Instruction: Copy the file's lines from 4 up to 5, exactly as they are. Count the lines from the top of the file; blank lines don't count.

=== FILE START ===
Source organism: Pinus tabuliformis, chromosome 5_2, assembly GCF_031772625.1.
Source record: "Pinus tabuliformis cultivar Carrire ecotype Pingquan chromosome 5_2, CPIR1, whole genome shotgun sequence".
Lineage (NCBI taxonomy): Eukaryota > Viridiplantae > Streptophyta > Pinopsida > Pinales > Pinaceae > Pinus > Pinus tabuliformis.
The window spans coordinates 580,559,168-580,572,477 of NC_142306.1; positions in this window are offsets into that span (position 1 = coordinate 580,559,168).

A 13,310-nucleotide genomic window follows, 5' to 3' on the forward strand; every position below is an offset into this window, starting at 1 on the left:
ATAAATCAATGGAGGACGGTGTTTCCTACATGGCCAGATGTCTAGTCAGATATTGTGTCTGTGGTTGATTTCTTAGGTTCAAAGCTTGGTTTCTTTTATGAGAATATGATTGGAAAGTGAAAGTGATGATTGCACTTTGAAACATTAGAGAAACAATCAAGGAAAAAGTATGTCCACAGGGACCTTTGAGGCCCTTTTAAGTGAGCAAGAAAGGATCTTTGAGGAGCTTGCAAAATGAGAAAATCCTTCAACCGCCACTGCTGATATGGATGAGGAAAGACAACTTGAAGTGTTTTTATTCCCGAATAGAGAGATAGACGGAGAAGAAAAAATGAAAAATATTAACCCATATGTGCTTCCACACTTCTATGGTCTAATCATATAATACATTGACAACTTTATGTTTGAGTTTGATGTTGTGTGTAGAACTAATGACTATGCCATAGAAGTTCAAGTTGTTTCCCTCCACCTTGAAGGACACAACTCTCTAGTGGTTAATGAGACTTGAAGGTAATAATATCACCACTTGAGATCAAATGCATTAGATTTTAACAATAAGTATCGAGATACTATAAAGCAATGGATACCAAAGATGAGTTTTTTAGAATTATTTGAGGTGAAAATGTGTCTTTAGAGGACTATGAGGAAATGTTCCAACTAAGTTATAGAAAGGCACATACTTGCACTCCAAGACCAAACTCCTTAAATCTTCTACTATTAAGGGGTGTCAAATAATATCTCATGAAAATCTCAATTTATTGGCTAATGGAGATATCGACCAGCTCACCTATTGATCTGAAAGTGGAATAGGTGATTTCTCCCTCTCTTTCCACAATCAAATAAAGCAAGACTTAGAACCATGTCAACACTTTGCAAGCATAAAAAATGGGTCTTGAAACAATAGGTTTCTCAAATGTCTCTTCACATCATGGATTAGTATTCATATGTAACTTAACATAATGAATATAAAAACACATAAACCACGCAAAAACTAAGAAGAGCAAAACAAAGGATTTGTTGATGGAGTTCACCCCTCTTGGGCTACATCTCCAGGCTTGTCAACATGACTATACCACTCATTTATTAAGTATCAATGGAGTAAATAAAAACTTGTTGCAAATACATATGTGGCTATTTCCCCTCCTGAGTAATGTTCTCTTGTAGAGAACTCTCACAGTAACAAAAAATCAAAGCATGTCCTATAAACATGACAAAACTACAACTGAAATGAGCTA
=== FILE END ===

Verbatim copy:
The window spans coordinates 580,559,168-580,572,477 of NC_142306.1; positions in this window are offsets into that span (position 1 = coordinate 580,559,168).

A 13,310-nucleotide genomic window follows, 5' to 3' on the forward strand; every position below is an offset into this window, starting at 1 on the left: